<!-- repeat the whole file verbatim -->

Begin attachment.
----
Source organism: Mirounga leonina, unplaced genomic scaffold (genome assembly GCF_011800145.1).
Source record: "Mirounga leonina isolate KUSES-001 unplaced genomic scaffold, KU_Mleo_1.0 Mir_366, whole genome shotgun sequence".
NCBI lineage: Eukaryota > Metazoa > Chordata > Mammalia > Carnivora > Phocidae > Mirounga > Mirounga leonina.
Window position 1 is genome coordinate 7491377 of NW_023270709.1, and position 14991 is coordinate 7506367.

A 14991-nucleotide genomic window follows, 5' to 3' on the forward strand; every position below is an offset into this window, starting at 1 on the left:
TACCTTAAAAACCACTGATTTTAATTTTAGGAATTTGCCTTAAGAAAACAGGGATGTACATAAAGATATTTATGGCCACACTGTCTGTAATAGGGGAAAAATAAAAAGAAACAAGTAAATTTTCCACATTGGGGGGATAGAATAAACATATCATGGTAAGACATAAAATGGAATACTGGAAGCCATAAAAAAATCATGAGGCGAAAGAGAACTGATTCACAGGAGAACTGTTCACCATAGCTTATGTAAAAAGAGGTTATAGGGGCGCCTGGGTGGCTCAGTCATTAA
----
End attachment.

Source organism: Mirounga leonina, unplaced genomic scaffold (genome assembly GCF_011800145.1).
Source record: "Mirounga leonina isolate KUSES-001 unplaced genomic scaffold, KU_Mleo_1.0 Mir_366, whole genome shotgun sequence".
NCBI lineage: Eukaryota > Metazoa > Chordata > Mammalia > Carnivora > Phocidae > Mirounga > Mirounga leonina.
Window position 1 is genome coordinate 7491377 of NW_023270709.1, and position 14991 is coordinate 7506367.

A 14991-nucleotide genomic window follows, 5' to 3' on the forward strand; every position below is an offset into this window, starting at 1 on the left:
TACCTTAAAAACCACTGATTTTAATTTTAGGAATTTGCCTTAAGAAAACAGGGATGTACATAAAGATATTTATGGCCACACTGTCTGTAATAGGGGAAAAATAAAAAGAAACAAGTAAATTTTCCACATTGGGGGGATAGAATAAACATATCATGGTAAGACATAAAATGGAATACTGGAAGCCATAAAAAAATCATGAGGCGAAAGAGAACTGATTCACAGGAGAACTGTTCACCATAGCTTATGTAAAAAGAGGTTATAGGGGCGCCTGGGTGGCTCAGTCATTAA